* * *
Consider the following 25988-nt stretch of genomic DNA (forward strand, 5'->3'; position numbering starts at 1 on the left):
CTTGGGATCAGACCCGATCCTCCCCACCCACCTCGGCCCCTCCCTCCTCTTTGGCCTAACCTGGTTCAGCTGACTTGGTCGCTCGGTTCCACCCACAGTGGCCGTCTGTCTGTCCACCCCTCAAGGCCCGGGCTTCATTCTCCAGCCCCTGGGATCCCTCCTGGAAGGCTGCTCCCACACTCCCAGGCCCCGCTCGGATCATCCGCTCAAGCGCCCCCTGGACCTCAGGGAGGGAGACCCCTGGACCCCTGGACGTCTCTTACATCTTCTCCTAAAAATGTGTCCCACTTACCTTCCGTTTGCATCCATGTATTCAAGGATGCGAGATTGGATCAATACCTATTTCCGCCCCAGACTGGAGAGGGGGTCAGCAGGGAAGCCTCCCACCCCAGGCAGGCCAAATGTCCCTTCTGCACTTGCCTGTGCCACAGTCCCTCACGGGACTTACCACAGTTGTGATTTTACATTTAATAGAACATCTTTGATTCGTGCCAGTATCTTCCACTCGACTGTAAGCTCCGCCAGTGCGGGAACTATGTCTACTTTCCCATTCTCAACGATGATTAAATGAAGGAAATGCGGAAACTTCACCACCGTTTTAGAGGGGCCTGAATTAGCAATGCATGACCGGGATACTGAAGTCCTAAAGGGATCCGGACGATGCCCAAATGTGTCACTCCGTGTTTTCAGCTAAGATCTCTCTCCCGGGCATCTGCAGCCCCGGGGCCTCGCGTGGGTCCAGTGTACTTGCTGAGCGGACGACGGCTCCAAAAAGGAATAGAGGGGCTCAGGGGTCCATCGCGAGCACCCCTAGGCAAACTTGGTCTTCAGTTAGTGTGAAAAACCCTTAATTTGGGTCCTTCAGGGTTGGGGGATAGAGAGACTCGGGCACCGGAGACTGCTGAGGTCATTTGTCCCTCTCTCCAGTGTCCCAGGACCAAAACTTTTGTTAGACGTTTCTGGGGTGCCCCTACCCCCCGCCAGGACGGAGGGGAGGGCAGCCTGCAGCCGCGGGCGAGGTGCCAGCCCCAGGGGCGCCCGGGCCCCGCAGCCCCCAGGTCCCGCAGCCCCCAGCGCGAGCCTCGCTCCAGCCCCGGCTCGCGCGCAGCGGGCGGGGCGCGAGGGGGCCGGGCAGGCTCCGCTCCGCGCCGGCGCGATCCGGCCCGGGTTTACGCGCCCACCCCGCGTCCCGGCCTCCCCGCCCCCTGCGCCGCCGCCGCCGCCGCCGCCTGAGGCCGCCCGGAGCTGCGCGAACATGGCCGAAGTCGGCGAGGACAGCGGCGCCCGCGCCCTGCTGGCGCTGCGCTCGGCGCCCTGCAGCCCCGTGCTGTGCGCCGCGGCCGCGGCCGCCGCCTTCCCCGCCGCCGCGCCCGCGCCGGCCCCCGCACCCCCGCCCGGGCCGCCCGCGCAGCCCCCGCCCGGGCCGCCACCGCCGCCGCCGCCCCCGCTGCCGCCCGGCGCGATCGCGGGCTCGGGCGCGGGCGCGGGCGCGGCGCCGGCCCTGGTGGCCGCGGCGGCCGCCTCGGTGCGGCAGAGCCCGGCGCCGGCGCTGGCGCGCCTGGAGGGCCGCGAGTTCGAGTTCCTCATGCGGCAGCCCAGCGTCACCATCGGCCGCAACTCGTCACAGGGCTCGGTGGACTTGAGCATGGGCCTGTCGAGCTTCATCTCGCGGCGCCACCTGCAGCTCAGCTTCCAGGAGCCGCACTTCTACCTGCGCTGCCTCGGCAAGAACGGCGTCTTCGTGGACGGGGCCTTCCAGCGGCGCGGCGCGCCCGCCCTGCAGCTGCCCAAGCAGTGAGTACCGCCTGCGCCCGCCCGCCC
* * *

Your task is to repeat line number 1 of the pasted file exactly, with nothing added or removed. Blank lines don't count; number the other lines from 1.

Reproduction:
Consider the following 25988-nt stretch of genomic DNA (forward strand, 5'->3'; position numbering starts at 1 on the left):